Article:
FRIDAY, Nov. 12, 2021 (HealthDay News) — Despite concerns about his close ties to the drug industry, President Joe Biden is expected on Friday to nominate Dr. Robert Califf, former head of the U.S. Food and Drug Administration, to lead the agency once more.
Califf, who served during the last year of the Obama administration, has long been a consultant to drug companies and ran a Duke University research center that received funding from the pharmaceutical industry, the New York Times reported.
The 70-year-old cardiologist and adjunct professor of medicine at Duke University and Stanford University is on the corporate board of Cytokinetics, according to the biopharmaceutical company’s website.
He’s received personal fees for consulting from Merck, Amgen, Biogen, Genentech, Eli Lilly and Boehringer Ingelheim, according to his Duke University biography, the Times reported.
For the past two years, Califf has been the head of clinical policy and strategy for the health technology firm Verily Life Sciences and its sister company Google Health.
During his previous tenure as FDA commissioner, Califf wanted to allow pharmaceutical companies to advertise off-label uses for FDA-approved products, which is not permitted under drug advertising rules.
But many public health experts condemned the proposal as dangerous and it was blocked by others in the Obama administration, a person familiar with the situation told the Times.
Having seen the harmful effects of smoking on the heart, Califf has been a forceful advocate for tobacco control — he was the FDA’s deputy commissioner for medical products and tobacco.
For nearly a year, the Biden administration has been trying to find a new FDA commissioner, considering and dropping several candidates after concerns were raised that some were too close with the drug industry.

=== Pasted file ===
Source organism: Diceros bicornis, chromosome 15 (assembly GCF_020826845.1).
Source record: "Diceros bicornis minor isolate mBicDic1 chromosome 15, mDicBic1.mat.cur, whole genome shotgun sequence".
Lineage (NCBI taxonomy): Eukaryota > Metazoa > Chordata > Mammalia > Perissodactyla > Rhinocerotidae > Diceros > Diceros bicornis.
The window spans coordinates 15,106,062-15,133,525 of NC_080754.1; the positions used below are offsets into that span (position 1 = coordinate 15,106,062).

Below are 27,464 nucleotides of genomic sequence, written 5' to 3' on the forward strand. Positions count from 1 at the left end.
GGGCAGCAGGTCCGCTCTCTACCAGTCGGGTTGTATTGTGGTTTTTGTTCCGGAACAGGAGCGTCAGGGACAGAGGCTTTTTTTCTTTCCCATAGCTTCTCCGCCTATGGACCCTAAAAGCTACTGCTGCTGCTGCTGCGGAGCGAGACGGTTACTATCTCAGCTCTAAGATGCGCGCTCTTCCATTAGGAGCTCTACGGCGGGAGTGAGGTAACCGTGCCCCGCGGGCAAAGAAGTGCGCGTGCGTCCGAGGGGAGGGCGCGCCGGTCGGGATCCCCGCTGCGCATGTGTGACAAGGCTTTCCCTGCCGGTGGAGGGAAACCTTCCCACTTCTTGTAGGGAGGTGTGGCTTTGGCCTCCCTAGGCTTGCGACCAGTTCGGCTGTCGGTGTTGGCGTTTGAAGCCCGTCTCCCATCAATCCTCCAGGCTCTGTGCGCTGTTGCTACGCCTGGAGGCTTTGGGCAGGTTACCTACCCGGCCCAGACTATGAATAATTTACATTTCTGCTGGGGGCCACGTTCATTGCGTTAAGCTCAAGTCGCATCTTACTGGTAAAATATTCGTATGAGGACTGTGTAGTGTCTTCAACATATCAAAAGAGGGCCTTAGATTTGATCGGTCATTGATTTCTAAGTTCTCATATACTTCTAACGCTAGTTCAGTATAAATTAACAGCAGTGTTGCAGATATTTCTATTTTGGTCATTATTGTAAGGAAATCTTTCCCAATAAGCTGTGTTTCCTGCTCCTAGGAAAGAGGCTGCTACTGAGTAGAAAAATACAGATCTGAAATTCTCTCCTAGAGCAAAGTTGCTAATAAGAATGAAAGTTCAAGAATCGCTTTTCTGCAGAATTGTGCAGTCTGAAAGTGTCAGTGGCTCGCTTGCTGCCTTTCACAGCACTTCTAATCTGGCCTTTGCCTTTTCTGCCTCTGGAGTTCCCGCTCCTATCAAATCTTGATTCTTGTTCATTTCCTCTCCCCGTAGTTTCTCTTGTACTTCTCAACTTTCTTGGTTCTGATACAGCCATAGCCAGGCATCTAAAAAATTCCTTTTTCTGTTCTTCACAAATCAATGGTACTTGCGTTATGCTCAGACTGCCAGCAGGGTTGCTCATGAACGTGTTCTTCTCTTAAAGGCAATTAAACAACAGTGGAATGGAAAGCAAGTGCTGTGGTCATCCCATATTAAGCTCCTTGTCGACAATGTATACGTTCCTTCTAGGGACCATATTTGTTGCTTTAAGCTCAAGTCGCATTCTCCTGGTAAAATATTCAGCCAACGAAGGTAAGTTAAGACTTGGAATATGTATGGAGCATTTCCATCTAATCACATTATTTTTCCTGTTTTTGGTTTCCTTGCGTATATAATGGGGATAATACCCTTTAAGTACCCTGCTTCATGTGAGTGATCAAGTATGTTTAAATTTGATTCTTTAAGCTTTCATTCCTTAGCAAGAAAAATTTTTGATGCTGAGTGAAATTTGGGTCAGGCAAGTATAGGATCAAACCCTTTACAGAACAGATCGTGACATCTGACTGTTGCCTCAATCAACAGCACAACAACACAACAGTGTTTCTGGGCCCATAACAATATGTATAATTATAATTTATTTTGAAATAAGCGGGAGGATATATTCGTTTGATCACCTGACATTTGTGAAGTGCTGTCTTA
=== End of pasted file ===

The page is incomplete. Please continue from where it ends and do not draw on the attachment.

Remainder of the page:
One of the candidates was acting FDA Commissioner Dr. Janet Woodcock.
Califf’s expected nomination suggests that White House officials concluded they can’t find a suitable candidate without such ties, according to the Times.
If confirmed by the Senate, Califf will direct an agency that is responsible for more than $2.8 trillion worth of food, medical products and tobacco. The FDA regulates products accounting for about 20 cents of every dollar spent by consumers in the United States.
The agency has been at the heart of the federal government’s response to the pandemic. It has the authority to approve COVID-19 vaccines, tests and treatments, as well as certain types of protective equipment.
More recently, the FDA’s dealings with Biogen, the maker of a newly approved drug for Alzheimer’s disease, have come under fire. The agency approved the drug, Aduhelm, which costs $56,000 annually, over the objections of its advisory panel, who said there was insufficient evidence that it was effective.
Since then, Woodcock called for a federal investigation, acknowledging that some of the agency’s interactions with Biogen “may have occurred outside of the formal correspondence process.”
Outside experts had mixed reactions to news of Califf’s likely nomination.
“It is surprising that the White House has seemed really tone-deaf on conflicts of interest and very close ties to the industry,” Diana Zuckerman, the president of the National Center for Health Research, a nonprofit advocacy group, told the Times.
“The truth of the matter is industry develops drugs — you have to work with industry. The issue is disclosure in publication,” according to Ellen Sigal, founder and chair of the nonprofit Friends of Cancer Research, which accepts drug industry funding.
“Rob has done many, many clinical trials with industry, but he has not been a pawn of industry. He’s completely committed to transparency, integrity and science,” Sigal told the Times.